The senators encircle Caesar.

According to Plutarch, as Caesar arrived at the Senate Tillius Cimber presented him with a petition to recall his exiled brother.  The other conspirators crowded round to offer support. Both Plutarch and Suetonius  say that Caesar waved him away, but Cimber grabbed his shoulders and pulled down  Caesar's tunic.  Caesar then cried to Cimber, "Why, this is violence!" ("Ista quidem vis est!").  At the same time, Casca produced his dagger and made a glancing thrust at the  dictator's neck. Caesar turned around quickly and caught Casca by the arm.  According to Plutarch, he said in Latin, "Casca, you villain, what are you doing?"  Casca, frightened, shouted "Help, brother!" in Greek ("ἀδελφέ,  βοήθει!", "adelphe, boethei!"). Within moments, the entire group,  including Brutus, was striking out at the dictator. Caesar attempted to get  away, but, blinded by blood, he tripped and fell; the men continued stabbing him  as he lay defenceless on the lower steps of the portico. According to Eutropius,  around sixty or more men participated in the assassination. He was stabbed 23  times.  According to Suetonius, a physician later established that only one wound, the  second one to his chest, had been lethal.


The dictator's last words are not known with certainty, and are a contested  subject among scholars and historians alike. Suetonius reports that others have  said Caesar's last words were the Greek phrase "καὶ  σύ, τέκνον;"(transliterated as "Kai su, teknon?": "You too, child?" in English).  However, Suetonius himself says Caesar said nothing.  Plutarch also reports that Caesar said nothing, pulling his toga over his head  when he saw Brutus among the conspirators.  The version best known in the English-speaking world is the Latin phrase "Et  tu, Brute?" ("And you, Brutus?", commonly rendered as "You too,  Brutus?");  this derives from Shakespeare's Julius Caesar, where it actually forms the first half of a macaronic line: "Et tu, Brute? Then fall, Caesar." It has no basis in  historical fact and Shakespeare's use of Latin here is not from any assertion  that Caesar would have been using the language, rather than the Greek reported  by Suetonius, but because the phrase was already popular at the time the play  was written.


According to Plutarch, after the assassination, Brutus stepped forward as if  to say something to his fellow senators; they, however, fled the building.  Brutus and his companions then marched to the Capitol while crying out to their  beloved city: "People of Rome, we are once again free!". They were met with  silence, as the citizens of Rome had locked themselves inside their houses as  soon as the rumour of what had taken place had begun to spread.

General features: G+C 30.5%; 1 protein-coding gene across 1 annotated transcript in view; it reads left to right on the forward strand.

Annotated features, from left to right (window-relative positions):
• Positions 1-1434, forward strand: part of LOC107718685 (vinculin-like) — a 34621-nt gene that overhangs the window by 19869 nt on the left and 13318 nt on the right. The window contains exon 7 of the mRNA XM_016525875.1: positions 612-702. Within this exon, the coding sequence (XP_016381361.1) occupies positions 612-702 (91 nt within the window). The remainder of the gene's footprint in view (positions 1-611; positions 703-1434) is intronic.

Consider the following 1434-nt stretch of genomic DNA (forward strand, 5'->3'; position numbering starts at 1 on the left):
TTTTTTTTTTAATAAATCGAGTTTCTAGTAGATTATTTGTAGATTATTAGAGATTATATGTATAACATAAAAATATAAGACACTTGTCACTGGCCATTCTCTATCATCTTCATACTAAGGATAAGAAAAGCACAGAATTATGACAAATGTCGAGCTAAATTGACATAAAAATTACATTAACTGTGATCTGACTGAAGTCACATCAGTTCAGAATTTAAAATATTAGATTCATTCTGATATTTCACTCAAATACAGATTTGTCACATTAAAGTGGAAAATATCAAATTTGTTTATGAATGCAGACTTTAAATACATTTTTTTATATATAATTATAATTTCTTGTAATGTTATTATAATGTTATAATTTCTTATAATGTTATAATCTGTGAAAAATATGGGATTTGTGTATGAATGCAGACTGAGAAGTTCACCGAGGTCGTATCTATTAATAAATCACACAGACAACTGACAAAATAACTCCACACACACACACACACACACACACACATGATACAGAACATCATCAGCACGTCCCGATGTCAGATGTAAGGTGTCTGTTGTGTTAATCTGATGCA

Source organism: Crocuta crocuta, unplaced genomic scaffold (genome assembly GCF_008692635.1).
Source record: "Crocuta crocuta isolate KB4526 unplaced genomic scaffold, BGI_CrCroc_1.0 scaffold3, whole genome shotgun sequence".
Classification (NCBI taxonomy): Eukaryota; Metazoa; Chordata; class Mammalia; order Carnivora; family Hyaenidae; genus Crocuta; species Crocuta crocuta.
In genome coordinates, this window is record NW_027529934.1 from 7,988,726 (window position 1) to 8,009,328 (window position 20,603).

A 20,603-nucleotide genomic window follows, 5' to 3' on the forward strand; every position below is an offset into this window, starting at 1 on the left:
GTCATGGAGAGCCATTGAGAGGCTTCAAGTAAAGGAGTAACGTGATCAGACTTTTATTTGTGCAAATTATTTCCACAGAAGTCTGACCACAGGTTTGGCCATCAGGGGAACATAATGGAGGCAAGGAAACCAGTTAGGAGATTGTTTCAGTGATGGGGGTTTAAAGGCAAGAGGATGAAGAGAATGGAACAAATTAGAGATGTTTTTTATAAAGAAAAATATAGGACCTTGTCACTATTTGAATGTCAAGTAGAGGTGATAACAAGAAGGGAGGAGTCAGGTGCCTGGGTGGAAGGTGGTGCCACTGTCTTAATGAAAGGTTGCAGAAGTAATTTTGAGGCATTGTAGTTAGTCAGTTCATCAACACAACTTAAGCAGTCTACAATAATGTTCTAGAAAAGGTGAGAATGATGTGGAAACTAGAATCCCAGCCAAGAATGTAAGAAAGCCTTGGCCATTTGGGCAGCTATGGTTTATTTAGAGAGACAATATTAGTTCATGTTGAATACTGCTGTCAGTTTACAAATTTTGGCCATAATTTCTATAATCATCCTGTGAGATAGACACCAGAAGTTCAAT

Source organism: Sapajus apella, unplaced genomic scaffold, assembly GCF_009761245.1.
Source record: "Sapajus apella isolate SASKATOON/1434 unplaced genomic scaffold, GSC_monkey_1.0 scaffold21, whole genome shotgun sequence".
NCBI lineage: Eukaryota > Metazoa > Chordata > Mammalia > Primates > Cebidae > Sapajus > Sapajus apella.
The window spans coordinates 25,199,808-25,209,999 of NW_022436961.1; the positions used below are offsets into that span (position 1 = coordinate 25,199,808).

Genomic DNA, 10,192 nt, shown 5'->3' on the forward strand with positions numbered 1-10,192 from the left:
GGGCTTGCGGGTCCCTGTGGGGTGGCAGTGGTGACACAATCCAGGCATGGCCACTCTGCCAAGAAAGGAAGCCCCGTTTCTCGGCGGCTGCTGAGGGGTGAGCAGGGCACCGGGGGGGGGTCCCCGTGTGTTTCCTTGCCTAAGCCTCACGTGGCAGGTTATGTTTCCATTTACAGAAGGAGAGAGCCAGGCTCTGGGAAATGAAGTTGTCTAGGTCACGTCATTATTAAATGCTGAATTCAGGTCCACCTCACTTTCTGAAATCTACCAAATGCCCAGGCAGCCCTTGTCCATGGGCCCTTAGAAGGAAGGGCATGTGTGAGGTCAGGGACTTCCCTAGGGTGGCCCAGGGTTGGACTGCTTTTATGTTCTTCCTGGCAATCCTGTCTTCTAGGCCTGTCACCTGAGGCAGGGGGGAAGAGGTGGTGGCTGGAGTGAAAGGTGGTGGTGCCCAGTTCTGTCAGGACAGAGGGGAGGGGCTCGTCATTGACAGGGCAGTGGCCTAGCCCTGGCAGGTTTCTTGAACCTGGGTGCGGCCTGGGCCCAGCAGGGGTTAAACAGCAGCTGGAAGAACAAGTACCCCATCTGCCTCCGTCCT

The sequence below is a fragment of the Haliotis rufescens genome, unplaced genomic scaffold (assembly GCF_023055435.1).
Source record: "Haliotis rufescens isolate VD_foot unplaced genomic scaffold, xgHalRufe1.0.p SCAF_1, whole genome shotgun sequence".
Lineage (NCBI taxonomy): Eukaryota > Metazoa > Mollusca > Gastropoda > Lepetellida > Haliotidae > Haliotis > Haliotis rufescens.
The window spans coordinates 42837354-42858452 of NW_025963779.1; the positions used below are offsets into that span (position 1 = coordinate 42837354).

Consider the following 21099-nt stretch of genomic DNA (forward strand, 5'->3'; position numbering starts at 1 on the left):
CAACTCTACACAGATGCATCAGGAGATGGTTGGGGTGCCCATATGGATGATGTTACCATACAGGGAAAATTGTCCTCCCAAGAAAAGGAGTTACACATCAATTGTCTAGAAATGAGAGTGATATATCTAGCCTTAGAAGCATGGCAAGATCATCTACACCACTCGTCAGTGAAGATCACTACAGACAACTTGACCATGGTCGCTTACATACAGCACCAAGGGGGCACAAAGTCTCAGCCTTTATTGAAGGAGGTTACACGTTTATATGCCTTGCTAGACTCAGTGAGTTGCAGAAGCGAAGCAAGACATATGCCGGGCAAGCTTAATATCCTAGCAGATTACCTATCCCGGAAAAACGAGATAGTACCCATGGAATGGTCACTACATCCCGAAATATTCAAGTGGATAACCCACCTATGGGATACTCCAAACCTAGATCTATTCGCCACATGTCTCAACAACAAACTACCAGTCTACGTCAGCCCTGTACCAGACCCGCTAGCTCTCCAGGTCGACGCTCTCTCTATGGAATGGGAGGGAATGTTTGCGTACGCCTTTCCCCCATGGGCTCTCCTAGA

A wax statue of Caesar was erected in the forum displaying the 23 stab  wounds. A crowd who had amassed there started a fire, which badly damaged the  forum and neighbouring buildings. In the ensuing chaos Mark  Antony, Octavian (later Augustus Caesar), and others fought a series of five civil  wars, which would end in the formation of the Roman Empire.


Aftermath of  the assassination


The result unforeseen by the assassins was that Caesar's death precipitated  the end of the Roman Republic.  The Roman middle and lower classes, with whom Caesar was immensely popular and  had been since before Gaul, became enraged that a small group of high-browed  aristocrats had killed their champion. Antony, who had been drifting apart from  Caesar, capitalised on the grief of the Roman mob and threatened to unleash them  on the Optimates, perhaps with the intent of taking control of Rome himself. But,  to his surprise and chagrin, Caesar had named his grandnephew Gaius Octavian  his sole heir, bequeathing him the immensely potent Caesar name as well as  making him one of the wealthiest citizens in the Republic.  The crowd at the funeral boiled over, throwing dry branches, furniture and even  clothing on to Caesar's funeral pyre, causing the flames to spin out of control,  seriously damaging the Forum. The mob then attacked the houses of Brutus and  Cassius, where they were repelled only with considerable difficulty, ultimately  providing the spark for the Liberators' civil war, fulfilling at least in part Antony's threat against  the aristocrats.  However, Antony did not foresee the ultimate outcome of the next series of civil  wars, particularly with regard to Caesar's adopted heir. Octavian, aged only 18  at the time of Caesar's death, proved to have considerable political skills, and  while Antony dealt with Decimus Brutus in the first round of the new civil wars, Octavian  consolidated his tenuous position.